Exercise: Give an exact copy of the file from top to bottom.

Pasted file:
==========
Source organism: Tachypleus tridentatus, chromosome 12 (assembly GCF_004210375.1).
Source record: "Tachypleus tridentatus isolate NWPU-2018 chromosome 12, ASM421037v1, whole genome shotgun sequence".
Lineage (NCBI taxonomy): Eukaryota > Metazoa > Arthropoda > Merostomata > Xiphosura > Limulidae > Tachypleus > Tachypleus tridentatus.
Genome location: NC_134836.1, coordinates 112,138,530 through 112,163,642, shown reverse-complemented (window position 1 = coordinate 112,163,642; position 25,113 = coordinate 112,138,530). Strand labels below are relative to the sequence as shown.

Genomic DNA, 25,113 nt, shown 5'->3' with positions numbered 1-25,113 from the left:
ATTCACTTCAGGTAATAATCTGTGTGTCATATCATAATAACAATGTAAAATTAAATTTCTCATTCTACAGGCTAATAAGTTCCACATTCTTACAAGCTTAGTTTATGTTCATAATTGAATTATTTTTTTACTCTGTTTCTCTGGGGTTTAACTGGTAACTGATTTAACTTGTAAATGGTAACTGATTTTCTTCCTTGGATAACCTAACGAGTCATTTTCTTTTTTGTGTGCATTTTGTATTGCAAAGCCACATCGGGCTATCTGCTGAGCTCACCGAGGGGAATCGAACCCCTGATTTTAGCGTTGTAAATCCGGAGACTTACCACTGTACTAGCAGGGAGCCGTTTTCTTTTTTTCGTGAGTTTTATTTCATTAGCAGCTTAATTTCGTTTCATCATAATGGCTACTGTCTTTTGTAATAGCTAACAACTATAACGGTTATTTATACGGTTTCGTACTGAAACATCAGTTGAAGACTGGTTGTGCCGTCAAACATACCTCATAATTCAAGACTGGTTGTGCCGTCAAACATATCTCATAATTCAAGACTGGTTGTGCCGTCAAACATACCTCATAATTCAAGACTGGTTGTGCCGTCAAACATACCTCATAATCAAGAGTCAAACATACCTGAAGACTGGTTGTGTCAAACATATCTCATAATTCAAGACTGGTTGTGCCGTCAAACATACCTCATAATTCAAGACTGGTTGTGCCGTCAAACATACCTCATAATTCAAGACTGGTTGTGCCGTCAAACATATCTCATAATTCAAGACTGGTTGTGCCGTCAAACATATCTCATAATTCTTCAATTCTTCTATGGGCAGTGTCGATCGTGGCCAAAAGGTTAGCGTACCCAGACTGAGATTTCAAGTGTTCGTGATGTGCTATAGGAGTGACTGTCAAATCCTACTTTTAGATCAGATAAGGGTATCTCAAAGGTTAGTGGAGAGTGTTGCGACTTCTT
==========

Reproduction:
Source organism: Tachypleus tridentatus, chromosome 12 (assembly GCF_004210375.1).
Source record: "Tachypleus tridentatus isolate NWPU-2018 chromosome 12, ASM421037v1, whole genome shotgun sequence".
Lineage (NCBI taxonomy): Eukaryota > Metazoa > Arthropoda > Merostomata > Xiphosura > Limulidae > Tachypleus > Tachypleus tridentatus.
Genome location: NC_134836.1, coordinates 112,138,530 through 112,163,642, shown reverse-complemented (window position 1 = coordinate 112,163,642; position 25,113 = coordinate 112,138,530). Strand labels below are relative to the sequence as shown.

Genomic DNA, 25,113 nt, shown 5'->3' with positions numbered 1-25,113 from the left:
ATTCACTTCAGGTAATAATCTGTGTGTCATATCATAATAACAATGTAAAATTAAATTTCTCATTCTACAGGCTAATAAGTTCCACATTCTTACAAGCTTAGTTTATGTTCATAATTGAATTATTTTTTTACTCTGTTTCTCTGGGGTTTAACTGGTAACTGATTTAACTTGTAAATGGTAACTGATTTTCTTCCTTGGATAACCTAACGAGTCATTTTCTTTTTTGTGTGCATTTTGTATTGCAAAGCCACATCGGGCTATCTGCTGAGCTCACCGAGGGGAATCGAACCCCTGATTTTAGCGTTGTAAATCCGGAGACTTACCACTGTACTAGCAGGGAGCCGTTTTCTTTTTTTCGTGAGTTTTATTTCATTAGCAGCTTAATTTCGTTTCATCATAATGGCTACTGTCTTTTGTAATAGCTAACAACTATAACGGTTATTTATACGGTTTCGTACTGAAACATCAGTTGAAGACTGGTTGTGCCGTCAAACATACCTCATAATTCAAGACTGGTTGTGCCGTCAAACATATCTCATAATTCAAGACTGGTTGTGCCGTCAAACATACCTCATAATTCAAGACTGGTTGTGCCGTCAAACATACCTCATAATCAAGAGTCAAACATACCTGAAGACTGGTTGTGTCAAACATATCTCATAATTCAAGACTGGTTGTGCCGTCAAACATACCTCATAATTCAAGACTGGTTGTGCCGTCAAACATACCTCATAATTCAAGACTGGTTGTGCCGTCAAACATATCTCATAATTCAAGACTGGTTGTGCCGTCAAACATATCTCATAATTCTTCAATTCTTCTATGGGCAGTGTCGATCGTGGCCAAAAGGTTAGCGTACCCAGACTGAGATTTCAAGTGTTCGTGATGTGCTATAGGAGTGACTGTCAAATCCTACTTTTAGATCAGATAAGGGTATCTCAAAGGTTAGTGGAGAGTGTTGCGACTTCTT